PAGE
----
The CBC isn't normally one to balk at a price tag. This is the outfit, after all, whose annual budget comprises a guaranteed billion dollars of taxpayer cash -- plus another half billion-a-year in advertising revenue. But such was the case on Tuesday.
In a truly savage blow to the station that has inspired a flurry of armchair death-watching, Canada's beloved state-run broadcaster was muscled out of the hockey biz the other day after the Rogers corporation secured a $5.2-billion deal with the NHL for the exclusive right to broadcast League games in this country for the next dozen years.
The CBC is "not in a position to spend taxpayers money on this game of high stakes," conceded corporate president Hubert Lacroix glumly in a post-deal media scrum, later clarifying in an interview with his own network that billion-dollar bidding wars are probably "not, we think, the best way to spend taxpayers' money."
So no more hockey for the CBC. Which means no more Hockey Night in Canada, either. The flagship program will soon be under the "editorial control" of (i.e., made by) Rogers producers and aired on Rogers-owned channels, with Rogers executives pocketing all the ad money. True, under the terms of a patronizing little side-deal, the CBC will still be permitted to air the new HNIC for a little while -- just not earn any cash from doing so. Four years later, the show will formally divorce the network altogether. And since I'm sure you're wondering, no, we don't know what's going to happen to Don Cherry.
President Lacroix has done his best to put a happy face on things, and not all his arguments have been entirely specious. For one, no longer being able to broadcast hockey means the CBC no longer has to pay for hockey, which is good, because rights to the sport have become enormously expensive in this multi-platform era of ours. Even in their first, cheapest contract year with the NHL, Rogers will be paying an enormous $300 million to air simultaneous live coverage of all games featuring Canadian teams, a figure three times higher than what CBC currently pays through their stingy "gatekeeper" model, in which calculating HNIC producers air only the League's most profitable matches.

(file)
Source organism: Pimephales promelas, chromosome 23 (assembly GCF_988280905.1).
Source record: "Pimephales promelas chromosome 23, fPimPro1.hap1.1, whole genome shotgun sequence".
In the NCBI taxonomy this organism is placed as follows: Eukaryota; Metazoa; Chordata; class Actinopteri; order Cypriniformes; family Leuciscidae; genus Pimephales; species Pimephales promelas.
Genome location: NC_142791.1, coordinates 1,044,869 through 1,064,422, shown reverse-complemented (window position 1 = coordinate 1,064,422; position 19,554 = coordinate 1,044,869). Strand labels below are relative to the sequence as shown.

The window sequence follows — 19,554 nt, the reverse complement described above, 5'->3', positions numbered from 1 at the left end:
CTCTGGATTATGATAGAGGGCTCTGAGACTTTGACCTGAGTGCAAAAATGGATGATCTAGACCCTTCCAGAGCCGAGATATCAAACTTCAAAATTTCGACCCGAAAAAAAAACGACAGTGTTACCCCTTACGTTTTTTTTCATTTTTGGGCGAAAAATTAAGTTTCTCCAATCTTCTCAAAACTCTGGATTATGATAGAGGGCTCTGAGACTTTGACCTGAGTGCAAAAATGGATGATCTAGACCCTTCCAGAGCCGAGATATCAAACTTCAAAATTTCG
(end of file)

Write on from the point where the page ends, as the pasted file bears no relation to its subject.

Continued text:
Similarly, even if the show no longer brings revenue to the network, airing the new Rogers-made HNIC for four lean years still represents a vastly cheaper option for the CBC than creating something new to fill the enormous three-hours-a-week time-slot the show currently hogs -- say, three new seasons of Arctic Air. Overall, said Lacroix, it was "a very fiscally responsible transaction" for a public broadcaster already reeling from Harper-imposed belt-tightening.
Yet let's not understate just how many eggs the CBC has placed in the hockey basket. Browse the Canadian television ratings and you'll see that on any given week, HNIC is routinely the sole CBC offering to crack the nation's Top 30 most-watched, which is to say, shows commanding a weekly audience of a million or more. Contrary to widespread belief, CBC's national news reporting is not actually popular -- CTV's Lisa Laflamme easily clobbers Peter Mansbridge -- while their prime time dramadies, Republic of Doyle and whatnot, are exactly as well-liked as you'd expect television shows created by a soulless government bureaucracy to be. The end result is that HNIC-related revenue is said to rival that of all other CBC shows combined. The network's "deal" with Rogers, such as it exists, is thus quite literally a band-aid solution -- it can stop the short-term outflow of blood, but won't do much to actually heal the gaping wound it covers.
Which has some folks on the right already salivating with schadenfreude. Jesse Klein in the National Post, for instance, suspects that a "weakened CBC will bring renewed calls for its privatization" and a re-election temptation for a Conservative government "looking to throw a bone to its base." Lefties foresee the same, but in obviously more ominous terms.
Such premonitions of radical change, however, presume that the folks charged with running the CBC, from the Prime Minister on down, are actually capable of judging the network's usefulness as a public broadcaster with something resembling humanoid logic. And for that we have very little evidence.
Logical managers, after all, would have never allowed the CBC to get into the hockey business to begin with. Televised sports are a good the private sector has never had any trouble providing, nor one the public has ever expressed any reservations about paying for (which is especially good given all this gossip about looming post-deal cable hikes). But for 60 years the mother corp has been permitted to blow millions of tax dollars providing the nation with this redundant subsidized "service" anyway, a more-than-half-century absurdity whose bluff is only now being called. Far from being a stirring symbol of CBC success, Hockey Night in Canada has long been the single most wasteful monument to the network's fundamentally confused mandate -- a crown corporation that's deeply concerned with popularity and profits (hockey), except when it's not (everything else).
Dying dogs are slow to learn new tricks. The incoherent thinking that's propped up the CBC for seven decades is what brought the network into its present mess. It would be naive to assume anything different will be used to clean it up.